Bouncing Souls - Maniacal Laughter (Cover Artwork)
Staff Pick

Bouncing Souls

Maniacal Laughter (1996)

Chunksaah/BYO


There’s a time in every kid’s life where he or she looks for someone who relates. This often happens as a teenager, most likely in high school, when one feels confused and alone. That’s usually how one finds punk rock and roll. But few in punk are as embrasive and inspiring as New Jersey’s Bouncing Souls. Maniacal Laughter, the band’s second full length and first classic, greets those kids with open arms.

Maniacal Laughter was neither a Rocket to Russia nor a Dookie, albums so universally accepted Urban Outfitters sold their T-shirts. It was  an album you had to discover. High school students slotted their headphones into their Walkmans and found Greg Attonito’s presence—warm, welcoming and, realistically, softer than other NYHC bands. The music was three-chord punk rock made with Attonito’s added layer of vulnerability. Pete Steinkopf’s fast-paced, memorable riffs and Bryan Kienlen’s defining trebly bass executed the delicate aggressive/melodic balance flawlessly and, in turn, secured the band’s sound.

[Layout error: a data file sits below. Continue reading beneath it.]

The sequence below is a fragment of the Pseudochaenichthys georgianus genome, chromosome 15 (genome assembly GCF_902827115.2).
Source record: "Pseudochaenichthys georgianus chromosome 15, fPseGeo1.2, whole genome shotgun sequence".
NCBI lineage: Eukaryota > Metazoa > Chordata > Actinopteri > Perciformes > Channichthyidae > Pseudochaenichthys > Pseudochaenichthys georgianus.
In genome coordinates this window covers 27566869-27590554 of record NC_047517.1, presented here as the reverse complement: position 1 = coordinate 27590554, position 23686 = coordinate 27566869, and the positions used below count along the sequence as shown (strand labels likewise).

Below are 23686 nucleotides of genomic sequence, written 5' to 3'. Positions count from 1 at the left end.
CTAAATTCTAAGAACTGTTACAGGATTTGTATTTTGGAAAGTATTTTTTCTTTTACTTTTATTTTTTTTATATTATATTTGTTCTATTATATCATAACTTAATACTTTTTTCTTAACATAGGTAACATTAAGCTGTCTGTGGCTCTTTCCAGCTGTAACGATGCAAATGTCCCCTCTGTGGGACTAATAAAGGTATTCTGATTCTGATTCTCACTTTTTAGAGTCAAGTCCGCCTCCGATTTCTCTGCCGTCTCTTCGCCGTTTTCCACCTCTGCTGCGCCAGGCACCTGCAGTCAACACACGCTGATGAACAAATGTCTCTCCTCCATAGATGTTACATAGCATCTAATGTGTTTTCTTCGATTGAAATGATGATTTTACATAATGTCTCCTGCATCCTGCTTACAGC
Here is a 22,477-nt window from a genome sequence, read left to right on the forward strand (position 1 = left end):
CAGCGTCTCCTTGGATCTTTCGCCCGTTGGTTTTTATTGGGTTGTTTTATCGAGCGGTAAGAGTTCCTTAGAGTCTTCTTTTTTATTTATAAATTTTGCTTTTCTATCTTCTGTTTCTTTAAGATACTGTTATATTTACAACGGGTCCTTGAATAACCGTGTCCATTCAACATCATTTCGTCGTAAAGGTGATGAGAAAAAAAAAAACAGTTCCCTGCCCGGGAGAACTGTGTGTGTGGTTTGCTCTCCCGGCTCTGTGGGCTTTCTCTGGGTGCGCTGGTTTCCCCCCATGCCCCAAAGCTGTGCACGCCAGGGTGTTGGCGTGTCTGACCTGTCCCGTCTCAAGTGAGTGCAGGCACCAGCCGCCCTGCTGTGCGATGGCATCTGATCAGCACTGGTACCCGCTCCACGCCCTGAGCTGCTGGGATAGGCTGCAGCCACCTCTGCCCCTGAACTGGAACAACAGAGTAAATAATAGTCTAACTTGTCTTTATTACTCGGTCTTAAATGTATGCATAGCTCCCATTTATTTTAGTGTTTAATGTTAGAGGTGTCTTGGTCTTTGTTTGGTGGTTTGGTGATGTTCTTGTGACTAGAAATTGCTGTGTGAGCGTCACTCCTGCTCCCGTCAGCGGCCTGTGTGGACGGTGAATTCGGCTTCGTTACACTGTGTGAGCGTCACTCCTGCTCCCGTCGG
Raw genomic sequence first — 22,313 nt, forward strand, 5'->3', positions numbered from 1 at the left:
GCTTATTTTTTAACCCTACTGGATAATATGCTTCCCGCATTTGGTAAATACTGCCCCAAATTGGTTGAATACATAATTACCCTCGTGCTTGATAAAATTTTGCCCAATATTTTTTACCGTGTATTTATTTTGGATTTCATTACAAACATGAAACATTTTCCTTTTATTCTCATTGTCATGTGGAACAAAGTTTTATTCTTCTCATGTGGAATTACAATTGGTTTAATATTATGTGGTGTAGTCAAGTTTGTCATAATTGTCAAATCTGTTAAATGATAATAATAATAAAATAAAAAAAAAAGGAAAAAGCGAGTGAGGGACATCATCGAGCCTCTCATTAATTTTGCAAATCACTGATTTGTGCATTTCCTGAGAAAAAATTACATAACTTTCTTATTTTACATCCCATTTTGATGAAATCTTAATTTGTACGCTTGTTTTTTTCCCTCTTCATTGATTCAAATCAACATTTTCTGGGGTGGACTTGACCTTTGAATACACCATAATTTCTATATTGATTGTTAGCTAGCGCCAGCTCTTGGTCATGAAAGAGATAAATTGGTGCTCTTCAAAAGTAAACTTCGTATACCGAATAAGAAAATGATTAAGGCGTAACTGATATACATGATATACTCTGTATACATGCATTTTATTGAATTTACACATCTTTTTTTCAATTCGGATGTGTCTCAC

For a short punk album, Maniacal Laughter had it all: aggressive straightforward numbers (“No Rules,” “Headlights… Ditch!”), bratty songs about youth (“The BMX Song”) and outcast anthems (“The Freaks, Nerds, and Romantics”). But even with a runtime under 25 minutes, they took risks, none more so than the instrumental tribute to their hometown. “Moon Over Asbury” succeeded on Steinkopf’s western guitar and, at less than two minutes, didn’t overstay its welcome.

Two songs really stuck out. The cover of “Born to Lose” was reminiscent of Social D’s “Ball and Chain.” Though someone else’s song, it so accurately captured the band at this time in their life, seamlessly fitting onto the album. “Born to Lose” could have been the title of just about any song on Maniacal Laughter or even the album itself. It could have also described “The Ballad of Johnny X,” quite possibly the band’s most beloved song. Johnny X, who appeared as almost a degenerate Christ figure, was any and everybody: a failing but loveable shithead. And when it came down to it, that’s who Maniacal Laughter was made for: the freaks, the nerds, the romantics, the Johnny X’s, the Lamar Vannoys, and the Quick Check Girls of the world. When Attonito yelled, “no one will ever be like me!” its double meaning acted as both a reaction to exclusion and a proud badge of individuality.

The Bouncing Souls created an inclusive rebellion that found true voice and connection on Maniacal Laughter. It laid groundwork for the spirit of the band while also solidifying their credibility. They played snotty, real songs but in a lively, fun way. And they’ve continued to do so for the last twenty years.